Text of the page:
New Jersey Supreme Court Adopts Employer Defense to Harassment Claims

By Ralph R. Smith, 3rd, Esq.

In one of the most highly anticipated decisions of the court’s term, the New Jersey Supreme Court recently gave employers what for years has been hoped to be an affirmative defense to harassment claims based upon the preventive measures adopted by employers to eradicate harassment in the workplace.  In Aguas v. State of New Jersey, A-35-13 (2015), the New Jersey Supreme Court finally adopted the same federal defense to vicarious liability harassment claims brought under the New Jersey Law Against Discrimination (“LAD”) as currently applies to federal Title VII law.

At issue in Aquas was whether the past preventive policies and investigatory actions taken by the state employer after being notified of certain allegations of sexual harassment against a pair of plaintiff’s supervisors acted as a bar to plaintiff’s suit for damages.  The employer argued that, in situations where vicarious liability is alleged under the NJLAD and the employee has suffered no tangible workplace action, employers should be able to take advantage of the defense set forth by the United States Supreme Court in the cases of Burlington Industries v. Ellerth, 524 U.S. 742 (1998) and Faragher v. City of Boca Raton, 524 U.S. 775 (1998) that applies to harassment claims brought under Title VII.  Under what has come to be known as the Faragher defense, where an employee unreasonably has failed to take advantage of any provided corrective or preventative opportunities made available by the employer to avoid possible harm, an employer can avoid vicarious liability on a hostile work environment claim if it exercised reasonable care to prevent and promptly correct the sexually harassing conduct.  In Aguas, the state employer regularly conducted training of employees regarding its anti-harassment workplace policies and, similarly, when plaintiff raised her harassment issues, she was advised to use the available employer investigatory policies but failed to utilize such procedures.  Moreover, even after plaintiff failed to pursue formal charges, the employer nonetheless still investigated the allegations and ultimately determined that there was no merit.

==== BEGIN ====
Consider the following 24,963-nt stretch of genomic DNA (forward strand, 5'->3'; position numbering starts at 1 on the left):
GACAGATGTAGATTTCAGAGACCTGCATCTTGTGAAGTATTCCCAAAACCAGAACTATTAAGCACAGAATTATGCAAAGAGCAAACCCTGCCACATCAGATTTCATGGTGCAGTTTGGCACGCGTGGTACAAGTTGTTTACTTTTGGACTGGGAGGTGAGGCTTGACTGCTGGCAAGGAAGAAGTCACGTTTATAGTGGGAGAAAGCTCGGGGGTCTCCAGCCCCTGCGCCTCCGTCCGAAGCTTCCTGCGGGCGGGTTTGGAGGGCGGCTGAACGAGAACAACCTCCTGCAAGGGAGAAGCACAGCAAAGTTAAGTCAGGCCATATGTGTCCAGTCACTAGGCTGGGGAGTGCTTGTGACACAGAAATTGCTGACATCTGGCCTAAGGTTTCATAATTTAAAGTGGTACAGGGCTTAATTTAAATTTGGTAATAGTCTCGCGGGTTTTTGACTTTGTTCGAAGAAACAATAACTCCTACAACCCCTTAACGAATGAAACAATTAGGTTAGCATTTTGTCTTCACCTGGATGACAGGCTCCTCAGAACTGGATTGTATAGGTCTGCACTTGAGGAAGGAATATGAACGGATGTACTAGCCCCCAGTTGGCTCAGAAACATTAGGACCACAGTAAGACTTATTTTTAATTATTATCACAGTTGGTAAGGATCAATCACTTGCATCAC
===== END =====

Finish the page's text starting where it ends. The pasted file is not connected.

In a 5-2 decision, the Court adopted the Faragher affirmative defense to harassment claims that are premised upon vicarious liability theories under the NJLAD.  The Court found that such a defense provided a fair and practical framework for evaluating claims of supervisor sexual harassment.  Adoption of the defense likewise was determined to further the LAD’s express goal of eradicating discrimination and harassment in the workplace by providing encouragement to employers to adopt preventative measures to take advantage of a possible defense to liability.

If you are an employer who does not have an anti-harassment policy, or who has failed in the past to do anything to educate and train your employees about anti-harassment issues, now is the time to become more proactive to ensure that your company has the ability to potentially avail itself of the Faragher defense currently made applicable to NJLAD vicarious liability claims.   Not only will such preventive measures provide a possible defense to liability, if needed, they will also hopefully foster the kind of harassment free workplace that eliminates the risk of such vicarious liability claims in the first place.